- Former U.S. President Bush Promotes PEPFAR, Cervical Cancer Programs In Botswana, Says U.S. Government Must Continue Support For Global Health Programs
Reuters: Former U.S. president Bush touts signature Africa AIDS program in Botswana
“Former U.S. President George W. Bush touted his signature aid project for Africa during a visit to Botswana on Tuesday, saying he hoped Washington would recognize its importance in saving lives threatened by AIDS. … ‘I hope our government when they analyze what works around the world will understand that PEPFAR has saved over 11 million lives,’ he said. ‘And while progress has been made we’ve got to continue to stay in this battle in order to save lives. Every human life matters. And I hope the people of America understand that through their generosity millions now live.’ … Bush said cervical cancer was now the leading cause of death among women in Botswana…” (Stoddard, 4/4).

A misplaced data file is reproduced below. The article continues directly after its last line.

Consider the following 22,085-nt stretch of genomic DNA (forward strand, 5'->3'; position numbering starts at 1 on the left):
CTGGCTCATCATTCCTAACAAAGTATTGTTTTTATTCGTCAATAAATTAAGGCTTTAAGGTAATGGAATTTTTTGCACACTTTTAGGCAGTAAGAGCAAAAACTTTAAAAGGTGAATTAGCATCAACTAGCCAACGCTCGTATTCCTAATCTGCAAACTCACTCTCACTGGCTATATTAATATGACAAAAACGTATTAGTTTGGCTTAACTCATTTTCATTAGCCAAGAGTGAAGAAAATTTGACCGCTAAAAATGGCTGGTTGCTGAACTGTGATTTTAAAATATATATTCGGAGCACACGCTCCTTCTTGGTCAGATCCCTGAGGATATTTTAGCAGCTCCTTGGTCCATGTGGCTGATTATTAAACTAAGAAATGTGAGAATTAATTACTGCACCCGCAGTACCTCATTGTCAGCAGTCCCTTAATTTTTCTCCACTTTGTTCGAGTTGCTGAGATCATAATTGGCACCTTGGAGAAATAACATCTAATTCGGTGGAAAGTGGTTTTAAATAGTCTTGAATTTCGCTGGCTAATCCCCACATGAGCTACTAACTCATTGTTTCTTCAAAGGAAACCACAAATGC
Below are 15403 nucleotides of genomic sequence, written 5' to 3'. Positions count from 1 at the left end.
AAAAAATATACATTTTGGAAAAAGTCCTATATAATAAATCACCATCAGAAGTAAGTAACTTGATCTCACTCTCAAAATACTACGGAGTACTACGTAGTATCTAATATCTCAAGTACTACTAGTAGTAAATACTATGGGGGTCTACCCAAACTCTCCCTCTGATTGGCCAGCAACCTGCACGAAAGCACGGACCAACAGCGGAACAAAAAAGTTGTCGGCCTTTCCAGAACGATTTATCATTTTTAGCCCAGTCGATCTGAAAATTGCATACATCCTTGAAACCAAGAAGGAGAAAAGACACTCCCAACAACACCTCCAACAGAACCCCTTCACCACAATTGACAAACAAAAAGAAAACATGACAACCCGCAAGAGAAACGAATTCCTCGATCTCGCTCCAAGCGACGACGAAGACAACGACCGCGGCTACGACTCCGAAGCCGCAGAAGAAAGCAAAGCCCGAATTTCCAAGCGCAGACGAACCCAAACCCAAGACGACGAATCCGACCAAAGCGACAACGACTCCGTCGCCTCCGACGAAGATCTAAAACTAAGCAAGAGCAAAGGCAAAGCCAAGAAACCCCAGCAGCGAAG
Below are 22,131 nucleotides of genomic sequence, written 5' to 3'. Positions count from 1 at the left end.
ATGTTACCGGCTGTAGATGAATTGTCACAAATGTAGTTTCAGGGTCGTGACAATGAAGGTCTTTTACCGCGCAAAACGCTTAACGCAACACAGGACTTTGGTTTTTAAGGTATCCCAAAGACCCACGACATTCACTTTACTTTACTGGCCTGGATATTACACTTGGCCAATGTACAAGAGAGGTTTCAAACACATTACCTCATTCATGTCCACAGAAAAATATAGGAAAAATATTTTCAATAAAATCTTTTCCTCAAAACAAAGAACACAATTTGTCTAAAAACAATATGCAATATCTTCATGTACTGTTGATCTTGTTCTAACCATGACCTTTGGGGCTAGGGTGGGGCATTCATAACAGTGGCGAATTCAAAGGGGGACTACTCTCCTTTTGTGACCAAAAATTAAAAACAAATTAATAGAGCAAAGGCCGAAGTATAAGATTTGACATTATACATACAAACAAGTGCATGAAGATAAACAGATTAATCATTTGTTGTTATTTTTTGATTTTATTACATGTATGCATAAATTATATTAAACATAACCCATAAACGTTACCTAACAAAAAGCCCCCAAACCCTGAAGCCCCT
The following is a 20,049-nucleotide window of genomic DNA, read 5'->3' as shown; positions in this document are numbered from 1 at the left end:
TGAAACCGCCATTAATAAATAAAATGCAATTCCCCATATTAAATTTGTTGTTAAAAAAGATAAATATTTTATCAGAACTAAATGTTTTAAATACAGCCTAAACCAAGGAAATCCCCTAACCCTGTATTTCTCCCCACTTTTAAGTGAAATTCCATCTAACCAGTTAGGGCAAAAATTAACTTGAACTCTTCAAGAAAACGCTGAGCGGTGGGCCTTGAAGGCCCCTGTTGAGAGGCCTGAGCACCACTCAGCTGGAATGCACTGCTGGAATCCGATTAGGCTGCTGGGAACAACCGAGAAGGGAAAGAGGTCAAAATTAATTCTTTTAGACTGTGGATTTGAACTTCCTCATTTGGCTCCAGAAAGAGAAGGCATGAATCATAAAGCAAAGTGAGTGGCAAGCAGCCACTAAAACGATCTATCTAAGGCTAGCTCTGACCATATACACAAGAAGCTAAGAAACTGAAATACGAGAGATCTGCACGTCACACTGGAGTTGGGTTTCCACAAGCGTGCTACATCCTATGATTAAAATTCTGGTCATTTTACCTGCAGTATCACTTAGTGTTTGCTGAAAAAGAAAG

- World 'Really Not Ready' For Pandemic Outbreak Response, World Bank President Kim Says
Devex: Pandemic response a cycle of ‘panic and neglect,’ says World Bank president
“‘We are really not ready’ for another pandemic outbreak on the scale of the 2014 Ebola crisis, World Bank President Jim Kim has said, adding that international support for the bank’s new pandemic financing facility has collapsed to just two donors. Speaking yesterday at the opening session of the Skoll World Forum in Oxford, U.K., Kim said that ‘what happens every time’ in the face of pandemics is a cycle of ‘panic, neglect, panic, neglect.’ While the World Bank has established a Pandemic Emergency Financing Facility since the Ebola outbreak, which is backed by insurers and will ensure that funds can be dispersed quickly in response to future outbreaks, the international community has fallen back into a ‘lull’ and remains ill-prepared, he said, describing the situation as ‘scary’…” (Edwards, 4/5).